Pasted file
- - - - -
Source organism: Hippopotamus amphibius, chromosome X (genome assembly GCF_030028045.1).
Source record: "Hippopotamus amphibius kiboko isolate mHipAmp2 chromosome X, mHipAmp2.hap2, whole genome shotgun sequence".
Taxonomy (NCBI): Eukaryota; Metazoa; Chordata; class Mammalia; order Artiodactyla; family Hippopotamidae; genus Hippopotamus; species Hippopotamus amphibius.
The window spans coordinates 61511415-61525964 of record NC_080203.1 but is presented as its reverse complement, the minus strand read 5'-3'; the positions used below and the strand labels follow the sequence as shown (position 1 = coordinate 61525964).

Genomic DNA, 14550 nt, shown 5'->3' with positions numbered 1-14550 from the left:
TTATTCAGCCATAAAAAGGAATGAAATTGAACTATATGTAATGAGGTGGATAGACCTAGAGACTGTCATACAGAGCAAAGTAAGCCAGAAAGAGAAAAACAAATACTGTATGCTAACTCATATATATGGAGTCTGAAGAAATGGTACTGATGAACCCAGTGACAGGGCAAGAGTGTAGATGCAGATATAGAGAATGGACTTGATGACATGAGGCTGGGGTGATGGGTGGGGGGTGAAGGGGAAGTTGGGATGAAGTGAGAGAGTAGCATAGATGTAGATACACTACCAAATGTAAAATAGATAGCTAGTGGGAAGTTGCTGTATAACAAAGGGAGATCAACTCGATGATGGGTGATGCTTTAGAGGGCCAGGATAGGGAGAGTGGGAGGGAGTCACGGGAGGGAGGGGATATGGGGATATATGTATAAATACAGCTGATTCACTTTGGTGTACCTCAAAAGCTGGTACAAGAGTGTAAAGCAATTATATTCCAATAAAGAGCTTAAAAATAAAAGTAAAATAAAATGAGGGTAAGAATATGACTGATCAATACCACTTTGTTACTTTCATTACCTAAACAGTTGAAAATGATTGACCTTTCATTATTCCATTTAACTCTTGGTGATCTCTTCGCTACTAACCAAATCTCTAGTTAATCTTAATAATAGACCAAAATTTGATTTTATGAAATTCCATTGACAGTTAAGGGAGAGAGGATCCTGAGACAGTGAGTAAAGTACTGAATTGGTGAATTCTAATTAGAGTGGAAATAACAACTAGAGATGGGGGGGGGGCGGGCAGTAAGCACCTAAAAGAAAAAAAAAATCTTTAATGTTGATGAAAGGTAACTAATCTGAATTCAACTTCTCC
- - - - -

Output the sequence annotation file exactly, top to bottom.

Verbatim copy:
Source organism: Hippopotamus amphibius, chromosome X (genome assembly GCF_030028045.1).
Source record: "Hippopotamus amphibius kiboko isolate mHipAmp2 chromosome X, mHipAmp2.hap2, whole genome shotgun sequence".
Taxonomy (NCBI): Eukaryota; Metazoa; Chordata; class Mammalia; order Artiodactyla; family Hippopotamidae; genus Hippopotamus; species Hippopotamus amphibius.
The window spans coordinates 61511415-61525964 of record NC_080203.1 but is presented as its reverse complement, the minus strand read 5'-3'; the positions used below and the strand labels follow the sequence as shown (position 1 = coordinate 61525964).

Genomic DNA, 14550 nt, shown 5'->3' with positions numbered 1-14550 from the left:
TTATTCAGCCATAAAAAGGAATGAAATTGAACTATATGTAATGAGGTGGATAGACCTAGAGACTGTCATACAGAGCAAAGTAAGCCAGAAAGAGAAAAACAAATACTGTATGCTAACTCATATATATGGAGTCTGAAGAAATGGTACTGATGAACCCAGTGACAGGGCAAGAGTGTAGATGCAGATATAGAGAATGGACTTGATGACATGAGGCTGGGGTGATGGGTGGGGGGTGAAGGGGAAGTTGGGATGAAGTGAGAGAGTAGCATAGATGTAGATACACTACCAAATGTAAAATAGATAGCTAGTGGGAAGTTGCTGTATAACAAAGGGAGATCAACTCGATGATGGGTGATGCTTTAGAGGGCCAGGATAGGGAGAGTGGGAGGGAGTCACGGGAGGGAGGGGATATGGGGATATATGTATAAATACAGCTGATTCACTTTGGTGTACCTCAAAAGCTGGTACAAGAGTGTAAAGCAATTATATTCCAATAAAGAGCTTAAAAATAAAAGTAAAATAAAATGAGGGTAAGAATATGACTGATCAATACCACTTTGTTACTTTCATTACCTAAACAGTTGAAAATGATTGACCTTTCATTATTCCATTTAACTCTTGGTGATCTCTTCGCTACTAACCAAATCTCTAGTTAATCTTAATAATAGACCAAAATTTGATTTTATGAAATTCCATTGACAGTTAAGGGAGAGAGGATCCTGAGACAGTGAGTAAAGTACTGAATTGGTGAATTCTAATTAGAGTGGAAATAACAACTAGAGATGGGGGGGGGGCGGGCAGTAAGCACCTAAAAGAAAAAAAAAATCTTTAATGTTGATGAAAGGTAACTAATCTGAATTCAACTTCTCC